CONSTITUCIÓN, Chile — As
the house trembled, Chilean pastor Juan Mauricio Muñoz prayed with his wife,
son and a young woman who was staying with them. When the 8.8-magnitude
earthquake was over, they were shaken but unharmed.
But the worst was yet to come. Though no tsunami warning was issued, the pastor
knew to expect a wave.
“We were always taught from a young age that in any kind of earthquake, you go
to high ground,” he said.
He rushed his family to the car, headed to his daughter’s home at a higher
elevation in this seaside city of Constitución, 164 miles south of Santiago.
As they were leaving, the pastor glanced across the Maule River toward an
island where approximately 200 Chileans had been enjoying a late-night party.
He saw the lights of nearly 30 cell phones waving frantically as partygoers
trapped on the island tried to signal for help.
By then the water was rising into the street and around the wheels of his car —
evidence that the 10-foot wave was quickly approaching. Horrified, Muñoz
realized it was too late to help the people on the island.
Only three survived.
Just days after the Feb. 27 tragedy, Muñoz, pastor of Iglesia Bautista de
Constitución (Constitución Baptist Church), showed the devastation in his
neighborhood to a disaster assessment team of Southern Baptist and Chilean
Baptist officials. Standing on the concrete slab where his home used to be, he
fought back tears and recounted how the wave flattened everything on the
waterfront. Like most of his neighbors, he lost a place to live and most of his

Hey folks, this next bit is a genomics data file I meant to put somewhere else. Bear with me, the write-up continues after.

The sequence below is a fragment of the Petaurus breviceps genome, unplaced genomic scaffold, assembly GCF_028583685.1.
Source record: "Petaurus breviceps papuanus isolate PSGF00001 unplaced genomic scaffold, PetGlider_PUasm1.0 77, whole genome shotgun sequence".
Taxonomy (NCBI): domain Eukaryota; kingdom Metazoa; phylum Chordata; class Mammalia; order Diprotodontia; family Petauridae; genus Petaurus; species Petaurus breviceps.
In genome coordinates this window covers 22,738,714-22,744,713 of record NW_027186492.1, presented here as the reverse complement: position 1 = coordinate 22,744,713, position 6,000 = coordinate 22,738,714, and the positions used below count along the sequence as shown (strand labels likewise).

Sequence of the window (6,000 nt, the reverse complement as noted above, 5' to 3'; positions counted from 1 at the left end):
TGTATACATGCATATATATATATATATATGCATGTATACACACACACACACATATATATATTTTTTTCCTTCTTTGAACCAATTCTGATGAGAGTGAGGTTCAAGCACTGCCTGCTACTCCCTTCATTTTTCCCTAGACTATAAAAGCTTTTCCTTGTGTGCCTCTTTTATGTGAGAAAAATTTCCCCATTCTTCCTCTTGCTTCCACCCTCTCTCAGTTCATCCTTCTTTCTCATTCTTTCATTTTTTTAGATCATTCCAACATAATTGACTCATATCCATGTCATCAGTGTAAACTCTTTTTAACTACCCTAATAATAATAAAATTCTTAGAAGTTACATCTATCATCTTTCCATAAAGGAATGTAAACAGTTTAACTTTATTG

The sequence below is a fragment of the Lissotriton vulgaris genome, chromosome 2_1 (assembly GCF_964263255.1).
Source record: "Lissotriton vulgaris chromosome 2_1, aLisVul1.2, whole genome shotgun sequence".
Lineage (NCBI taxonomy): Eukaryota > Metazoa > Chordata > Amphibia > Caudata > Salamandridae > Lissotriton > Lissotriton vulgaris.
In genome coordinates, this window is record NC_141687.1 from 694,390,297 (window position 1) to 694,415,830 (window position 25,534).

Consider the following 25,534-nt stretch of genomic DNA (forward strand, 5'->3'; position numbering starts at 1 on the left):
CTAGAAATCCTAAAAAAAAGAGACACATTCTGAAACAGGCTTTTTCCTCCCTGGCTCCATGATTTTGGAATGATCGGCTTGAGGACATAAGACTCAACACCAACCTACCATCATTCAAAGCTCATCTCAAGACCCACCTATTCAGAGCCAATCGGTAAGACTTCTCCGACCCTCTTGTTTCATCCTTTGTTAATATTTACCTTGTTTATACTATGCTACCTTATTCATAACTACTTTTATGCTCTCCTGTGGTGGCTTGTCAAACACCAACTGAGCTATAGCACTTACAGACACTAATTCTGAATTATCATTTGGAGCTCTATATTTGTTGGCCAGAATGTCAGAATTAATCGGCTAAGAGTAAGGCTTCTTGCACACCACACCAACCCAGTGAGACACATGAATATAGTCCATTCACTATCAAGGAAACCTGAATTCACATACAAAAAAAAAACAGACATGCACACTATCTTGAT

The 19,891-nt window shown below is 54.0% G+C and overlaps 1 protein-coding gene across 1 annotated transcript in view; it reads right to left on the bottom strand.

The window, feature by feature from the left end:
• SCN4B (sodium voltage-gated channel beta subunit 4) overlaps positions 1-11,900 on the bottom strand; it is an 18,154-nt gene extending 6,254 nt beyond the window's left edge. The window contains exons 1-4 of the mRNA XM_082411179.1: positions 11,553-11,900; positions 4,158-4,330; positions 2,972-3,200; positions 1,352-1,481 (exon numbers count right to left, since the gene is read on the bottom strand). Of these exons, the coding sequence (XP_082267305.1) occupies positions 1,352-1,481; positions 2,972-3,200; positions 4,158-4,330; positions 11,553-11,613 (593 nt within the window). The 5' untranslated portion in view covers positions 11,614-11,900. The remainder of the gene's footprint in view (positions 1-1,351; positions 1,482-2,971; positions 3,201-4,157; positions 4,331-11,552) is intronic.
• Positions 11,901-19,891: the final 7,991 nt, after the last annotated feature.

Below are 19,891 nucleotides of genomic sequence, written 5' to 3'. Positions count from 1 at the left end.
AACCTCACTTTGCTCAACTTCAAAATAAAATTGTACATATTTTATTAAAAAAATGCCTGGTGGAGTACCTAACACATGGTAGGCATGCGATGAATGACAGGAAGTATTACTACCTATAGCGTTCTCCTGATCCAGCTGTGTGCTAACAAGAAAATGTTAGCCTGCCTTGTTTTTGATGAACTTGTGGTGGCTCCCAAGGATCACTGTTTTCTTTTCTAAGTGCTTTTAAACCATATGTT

A street block of houses was gone. One of the family’s cars was found almost
three blocks uphill from his home. In one place, the water had crushed one
building into the next. In another spot, the second story of a home blocked the
street as if it were a one-story house. Everywhere, people searched the ruins,
sorting through soaked belongings and wondering what to do next.
As Muñoz walked past the homes of his church members and friends, he couldn’t
keep from weeping. The people he loved had lost so much. The devastation was
But Muñoz knew it was time to minister. When he discovered his produce business
was not damaged by the tsunami, he opened its doors and freely gave the food to
people in need. His church’s building — also spared — now provides housing for
about 20 displaced people and serves as a center for distributing relief
While Muñoz and his church members are showing God’s love as they help their
neighbors, disaster relief teams of Chilean Baptists and Southern Baptists also
are working in the Maule region — which includes Constitución — setting up
feeding kitchens and providing food preparation training.
“We thank God we have our lives,” Muñoz said. “The other things are only
material and can be replaced. God is good.”
(EDITOR’S NOTE — Taylor is an IMB writer in the Americas. Donations to
Southern Baptist Chilean relief may be made at http://www.imb.org, click on the
Chile quake response graphic. Updated prayer requests can be viewed at